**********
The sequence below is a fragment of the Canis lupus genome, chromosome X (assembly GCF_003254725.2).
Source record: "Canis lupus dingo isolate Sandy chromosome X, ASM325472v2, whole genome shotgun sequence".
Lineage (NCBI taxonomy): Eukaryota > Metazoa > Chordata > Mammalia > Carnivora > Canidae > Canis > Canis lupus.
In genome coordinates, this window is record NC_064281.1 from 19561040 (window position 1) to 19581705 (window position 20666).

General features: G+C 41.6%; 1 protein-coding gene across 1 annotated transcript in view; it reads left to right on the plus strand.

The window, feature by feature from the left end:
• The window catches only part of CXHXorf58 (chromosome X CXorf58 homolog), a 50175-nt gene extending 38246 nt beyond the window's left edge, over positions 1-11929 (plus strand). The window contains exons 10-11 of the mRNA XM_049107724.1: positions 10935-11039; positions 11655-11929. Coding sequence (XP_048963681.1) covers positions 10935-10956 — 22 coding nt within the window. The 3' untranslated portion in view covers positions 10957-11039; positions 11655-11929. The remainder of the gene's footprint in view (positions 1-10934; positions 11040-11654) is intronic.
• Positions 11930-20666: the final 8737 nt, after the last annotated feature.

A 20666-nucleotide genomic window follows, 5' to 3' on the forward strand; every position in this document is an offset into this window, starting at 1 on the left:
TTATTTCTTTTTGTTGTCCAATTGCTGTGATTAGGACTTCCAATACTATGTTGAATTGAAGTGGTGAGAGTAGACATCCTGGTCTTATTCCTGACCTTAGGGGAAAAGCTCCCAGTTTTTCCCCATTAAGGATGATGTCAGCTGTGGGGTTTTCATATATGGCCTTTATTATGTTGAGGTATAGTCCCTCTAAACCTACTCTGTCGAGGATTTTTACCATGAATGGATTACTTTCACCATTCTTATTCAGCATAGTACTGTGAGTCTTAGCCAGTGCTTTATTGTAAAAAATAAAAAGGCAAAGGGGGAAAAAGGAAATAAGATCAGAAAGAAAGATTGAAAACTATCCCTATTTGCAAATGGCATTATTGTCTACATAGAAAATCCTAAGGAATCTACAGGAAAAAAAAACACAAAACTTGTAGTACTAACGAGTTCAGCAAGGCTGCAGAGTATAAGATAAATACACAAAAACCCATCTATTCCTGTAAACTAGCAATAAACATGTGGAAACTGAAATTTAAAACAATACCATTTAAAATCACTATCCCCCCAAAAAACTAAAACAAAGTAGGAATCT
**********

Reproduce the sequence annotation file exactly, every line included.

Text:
The sequence below is a fragment of the Canis lupus genome, chromosome X (assembly GCF_003254725.2).
Source record: "Canis lupus dingo isolate Sandy chromosome X, ASM325472v2, whole genome shotgun sequence".
Lineage (NCBI taxonomy): Eukaryota > Metazoa > Chordata > Mammalia > Carnivora > Canidae > Canis > Canis lupus.
In genome coordinates, this window is record NC_064281.1 from 19561040 (window position 1) to 19581705 (window position 20666).

General features: G+C 41.6%; 1 protein-coding gene across 1 annotated transcript in view; it reads left to right on the plus strand.

The window, feature by feature from the left end:
• The window catches only part of CXHXorf58 (chromosome X CXorf58 homolog), a 50175-nt gene extending 38246 nt beyond the window's left edge, over positions 1-11929 (plus strand). The window contains exons 10-11 of the mRNA XM_049107724.1: positions 10935-11039; positions 11655-11929. Coding sequence (XP_048963681.1) covers positions 10935-10956 — 22 coding nt within the window. The 3' untranslated portion in view covers positions 10957-11039; positions 11655-11929. The remainder of the gene's footprint in view (positions 1-10934; positions 11040-11654) is intronic.
• Positions 11930-20666: the final 8737 nt, after the last annotated feature.

A 20666-nucleotide genomic window follows, 5' to 3' on the forward strand; every position in this document is an offset into this window, starting at 1 on the left:
TTATTTCTTTTTGTTGTCCAATTGCTGTGATTAGGACTTCCAATACTATGTTGAATTGAAGTGGTGAGAGTAGACATCCTGGTCTTATTCCTGACCTTAGGGGAAAAGCTCCCAGTTTTTCCCCATTAAGGATGATGTCAGCTGTGGGGTTTTCATATATGGCCTTTATTATGTTGAGGTATAGTCCCTCTAAACCTACTCTGTCGAGGATTTTTACCATGAATGGATTACTTTCACCATTCTTATTCAGCATAGTACTGTGAGTCTTAGCCAGTGCTTTATTGTAAAAAATAAAAAGGCAAAGGGGGAAAAAGGAAATAAGATCAGAAAGAAAGATTGAAAACTATCCCTATTTGCAAATGGCATTATTGTCTACATAGAAAATCCTAAGGAATCTACAGGAAAAAAAAACACAAAACTTGTAGTACTAACGAGTTCAGCAAGGCTGCAGAGTATAAGATAAATACACAAAAACCCATCTATTCCTGTAAACTAGCAATAAACATGTGGAAACTGAAATTTAAAACAATACCATTTAAAATCACTATCCCCCCAAAAAACTAAAACAAAGTAGGAATCT